Longtails Pawtucket Blues

Paul Loughran's reflections on life, love and the world in general are expressed in an
Almost non-stop rap-style of singing on this c.d. His Dublin accent lends appeal to the scenes as he paints them with his descriptions.

I find each song tells a story as you are taken on a tour of Irish heritage, historical events and plain ‘oul p….ups which is very much the order of the day, when you're young with no cares or complications. For me, certainly no spring chicken, it resurrects happy memories and on listening to the easy-going tempos or rich sensual ballads of this band I feel an urge to return to some of the wonderful places and locations in their lyrics, if for nothing else but to reminisce!

I'll start with the wonderful soft and melodic ballad, 'Mathematical Formula' since it is probably my favourite song. This piece of music involves a lot of Mandolin, which is intricately filtered through after each verse, with lyrics combining philosophy, history and praise for those peoples, races and tribes who fought to keep their heritage alive. Tales of heroism are portrayed in the deep, profound and dramatic words.

Reading their blog on 'MySpace', I learned of this band's input into the efforts to keep the hill of Tara and its valley alive and can just imagine how amazing the occasion must have been, with the sounds songs and stories expressing such lovely timeless musical genius as is performed here on this c.d.

'Starry Dublin Night' is started with a beautiful catchy guitar intro. There's a choppy drumbeat and still this number is laid back, with sweet acoustic guitar chords throughout.
There are a few nice riffs filtering through, with interesting lyrics depicting a happy scenario of a bunch of lads, knocking about up at the Wicklow Mountains. With a bag of mushrooms?! These days of enormous drug seizures off the Irish Coast, it actually sounds really innocent and funny!

They reminisce together and are all loving the sense of adventure. For me, the remarkably outstanding characteristic of 'Longtails' noticeable in this number has got to be the lead singer's ability to keep his Dublin accent, making the story even more charming!

Then you're brought to a completely different scene; Talk of the 'Black Stuff' and 'St. James's' transport you to the Dublin City we all know and love. You can almost see that big black wooden gate, smell a pint of Guinness and feel a lump in your throat as you hear this recount of 'sailing down the Liffey'.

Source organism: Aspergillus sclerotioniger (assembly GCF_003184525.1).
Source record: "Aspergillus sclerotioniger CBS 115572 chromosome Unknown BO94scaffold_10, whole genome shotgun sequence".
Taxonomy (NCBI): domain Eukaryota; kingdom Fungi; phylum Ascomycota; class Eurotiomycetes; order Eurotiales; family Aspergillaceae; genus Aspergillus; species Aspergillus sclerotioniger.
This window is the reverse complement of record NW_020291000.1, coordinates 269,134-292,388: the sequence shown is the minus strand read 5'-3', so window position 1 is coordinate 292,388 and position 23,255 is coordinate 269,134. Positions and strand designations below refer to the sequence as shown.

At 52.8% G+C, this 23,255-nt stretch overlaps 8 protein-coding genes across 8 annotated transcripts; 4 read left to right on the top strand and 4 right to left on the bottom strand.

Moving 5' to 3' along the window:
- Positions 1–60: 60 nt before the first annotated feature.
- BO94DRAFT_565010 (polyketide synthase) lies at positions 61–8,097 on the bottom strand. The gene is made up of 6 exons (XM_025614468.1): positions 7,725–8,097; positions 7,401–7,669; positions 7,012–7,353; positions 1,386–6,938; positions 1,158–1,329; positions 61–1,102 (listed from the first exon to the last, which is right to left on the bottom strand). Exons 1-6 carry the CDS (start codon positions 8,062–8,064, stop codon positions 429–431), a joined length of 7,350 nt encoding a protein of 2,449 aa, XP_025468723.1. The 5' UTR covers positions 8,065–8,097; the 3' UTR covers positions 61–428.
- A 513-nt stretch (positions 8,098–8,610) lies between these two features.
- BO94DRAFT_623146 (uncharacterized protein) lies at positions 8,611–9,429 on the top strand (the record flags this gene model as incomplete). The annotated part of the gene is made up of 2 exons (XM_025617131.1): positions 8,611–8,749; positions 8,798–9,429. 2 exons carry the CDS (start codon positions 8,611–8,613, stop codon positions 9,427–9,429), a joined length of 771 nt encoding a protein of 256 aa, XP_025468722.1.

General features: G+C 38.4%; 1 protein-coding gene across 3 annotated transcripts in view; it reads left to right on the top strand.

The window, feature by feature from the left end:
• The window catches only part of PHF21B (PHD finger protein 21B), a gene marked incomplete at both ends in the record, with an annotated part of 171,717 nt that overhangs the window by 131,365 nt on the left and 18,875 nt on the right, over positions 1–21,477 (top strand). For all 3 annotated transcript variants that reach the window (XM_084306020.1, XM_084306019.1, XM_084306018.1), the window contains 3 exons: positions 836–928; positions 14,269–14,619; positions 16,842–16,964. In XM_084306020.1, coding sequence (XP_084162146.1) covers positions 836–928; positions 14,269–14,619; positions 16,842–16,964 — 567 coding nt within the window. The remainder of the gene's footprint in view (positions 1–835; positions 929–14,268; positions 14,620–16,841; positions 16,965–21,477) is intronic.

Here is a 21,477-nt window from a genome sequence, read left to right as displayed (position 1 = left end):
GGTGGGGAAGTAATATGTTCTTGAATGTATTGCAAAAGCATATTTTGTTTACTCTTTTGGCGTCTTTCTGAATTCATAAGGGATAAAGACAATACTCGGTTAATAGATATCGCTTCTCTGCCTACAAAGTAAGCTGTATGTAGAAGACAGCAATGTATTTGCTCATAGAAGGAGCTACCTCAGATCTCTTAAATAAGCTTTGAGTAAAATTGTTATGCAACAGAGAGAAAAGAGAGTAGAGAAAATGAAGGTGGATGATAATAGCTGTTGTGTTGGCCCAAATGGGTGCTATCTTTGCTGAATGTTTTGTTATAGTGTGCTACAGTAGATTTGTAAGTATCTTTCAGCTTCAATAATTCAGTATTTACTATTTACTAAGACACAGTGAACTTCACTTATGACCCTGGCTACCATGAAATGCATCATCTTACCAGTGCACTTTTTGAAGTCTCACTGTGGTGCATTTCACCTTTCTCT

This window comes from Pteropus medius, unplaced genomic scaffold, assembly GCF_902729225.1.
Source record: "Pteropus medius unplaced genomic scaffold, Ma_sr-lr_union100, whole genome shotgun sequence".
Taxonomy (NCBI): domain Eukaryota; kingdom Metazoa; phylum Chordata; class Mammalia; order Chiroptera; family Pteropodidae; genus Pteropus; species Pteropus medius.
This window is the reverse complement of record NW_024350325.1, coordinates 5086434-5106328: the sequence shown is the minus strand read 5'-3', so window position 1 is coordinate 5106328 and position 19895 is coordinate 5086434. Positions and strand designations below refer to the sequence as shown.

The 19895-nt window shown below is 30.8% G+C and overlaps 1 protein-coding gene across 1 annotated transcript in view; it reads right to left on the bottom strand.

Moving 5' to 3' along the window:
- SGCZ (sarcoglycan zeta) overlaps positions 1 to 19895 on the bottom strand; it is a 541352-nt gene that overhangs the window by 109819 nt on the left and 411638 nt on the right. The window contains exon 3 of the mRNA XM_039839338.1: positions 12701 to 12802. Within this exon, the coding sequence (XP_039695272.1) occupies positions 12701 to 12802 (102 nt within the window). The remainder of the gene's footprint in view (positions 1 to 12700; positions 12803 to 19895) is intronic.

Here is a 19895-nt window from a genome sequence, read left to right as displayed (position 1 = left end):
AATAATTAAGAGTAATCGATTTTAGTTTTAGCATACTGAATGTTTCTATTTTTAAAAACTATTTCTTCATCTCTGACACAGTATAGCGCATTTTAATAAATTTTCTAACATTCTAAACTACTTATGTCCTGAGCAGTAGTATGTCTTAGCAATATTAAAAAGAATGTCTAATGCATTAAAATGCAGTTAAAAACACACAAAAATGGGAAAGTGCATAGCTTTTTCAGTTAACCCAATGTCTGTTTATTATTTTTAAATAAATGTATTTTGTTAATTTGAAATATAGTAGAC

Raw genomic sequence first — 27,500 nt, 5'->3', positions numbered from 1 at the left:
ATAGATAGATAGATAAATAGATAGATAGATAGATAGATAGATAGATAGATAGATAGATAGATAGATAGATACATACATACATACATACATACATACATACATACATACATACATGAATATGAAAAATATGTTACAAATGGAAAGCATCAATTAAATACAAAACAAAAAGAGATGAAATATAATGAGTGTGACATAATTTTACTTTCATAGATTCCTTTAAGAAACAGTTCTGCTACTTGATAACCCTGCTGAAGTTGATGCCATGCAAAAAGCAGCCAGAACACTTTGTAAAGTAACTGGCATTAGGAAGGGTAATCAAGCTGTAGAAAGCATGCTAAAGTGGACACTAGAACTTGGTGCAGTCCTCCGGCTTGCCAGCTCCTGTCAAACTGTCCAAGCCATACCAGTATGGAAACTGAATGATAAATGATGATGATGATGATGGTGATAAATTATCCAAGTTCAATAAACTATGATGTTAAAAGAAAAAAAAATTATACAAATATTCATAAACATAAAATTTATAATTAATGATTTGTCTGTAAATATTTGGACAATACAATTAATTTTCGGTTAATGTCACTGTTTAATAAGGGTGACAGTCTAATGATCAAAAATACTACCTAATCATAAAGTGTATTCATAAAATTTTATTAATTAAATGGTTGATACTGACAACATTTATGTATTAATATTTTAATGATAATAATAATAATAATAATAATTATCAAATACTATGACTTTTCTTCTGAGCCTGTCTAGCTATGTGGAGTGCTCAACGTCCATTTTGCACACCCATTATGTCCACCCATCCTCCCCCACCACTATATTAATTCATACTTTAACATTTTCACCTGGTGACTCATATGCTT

The chorus is easy to sing along to and you've a magic finish with mandolin riffs and a big resounding guitar chord to take you to the end of your trip!

Comparisons are something I tend to avoid when I'm listening to a band, to review them since I believe each band has an individualism that should set them apart, if they are worth reviewing! However in certain instances, I hear a tiny resemblance to a song by 'The Saw Doctors'. Perhaps I'm wrong and open to argument on this point! Anyway a very sweet and extremely good piece of music is 'All I need'.

This is a rap-style song which sounds like a love song, with one or two wind instruments doing gorgeous background music throughout the chorus. Is it FLUTE or OBOE? Both perhaps!

Whatever they are they create a wonderfully full and dreamy sound! I love the harmony in the chorus sung by a beautiful crisp female voice to perfection! There's a lovely solo by the wind instrument once again to build up to the final chorus where you get a combination of choppy drumbeat and contrasting romantic flute/oboe riffs, almost angelic in beauty and drama!

Last but not least I left 'Pawtucket Blues' till last because it is the theme song of this c.d. and requires quite a lot of listening to really get the gist of it! This is yet another rap-style song a little like a Bob Dylan number. However, there are some lovely chords, changes in pace and remarkably unique touches to give it a stamp of originality!

Paul Loughran's amazing breath control as he rolls out line after line of fast-moving foot stomping lyrics has to be commended here. Bassist Garrett (Gar) Concannon's input is constant throughout this number and makes it particularly special. The gentle rhythm guitar and choppy drumbeat (sounds like bongo) give an interesting effect. A nice cheeky STOP in the second verse, followed by echo-style background vocals adds mystery!

There's a sustained note sung by Paul in the middle eight and then the use of rhythm and that unfinished line, leave you guessing what's next and there's a little bit of wit if you're paying attention! The last bit of this number is done with sweet melodic chords, Paul finishing with the phrase 'The Blues' like a (wolf howling at the moon)! That's the only way I can think to describe it but it's that catchy use of words to great effect, along with strategically placed music breaks, that to me give these lads an advantage over most bands trying to blaze a trail in the music industry. On top of all this of course is the fact that new and refreshing instrumentals are played to perfection creating a backdrop for them, so that they can tell their tales through lyrics or sing a heartfelt love song!

Review written by: Angela Macari-O'Looney --

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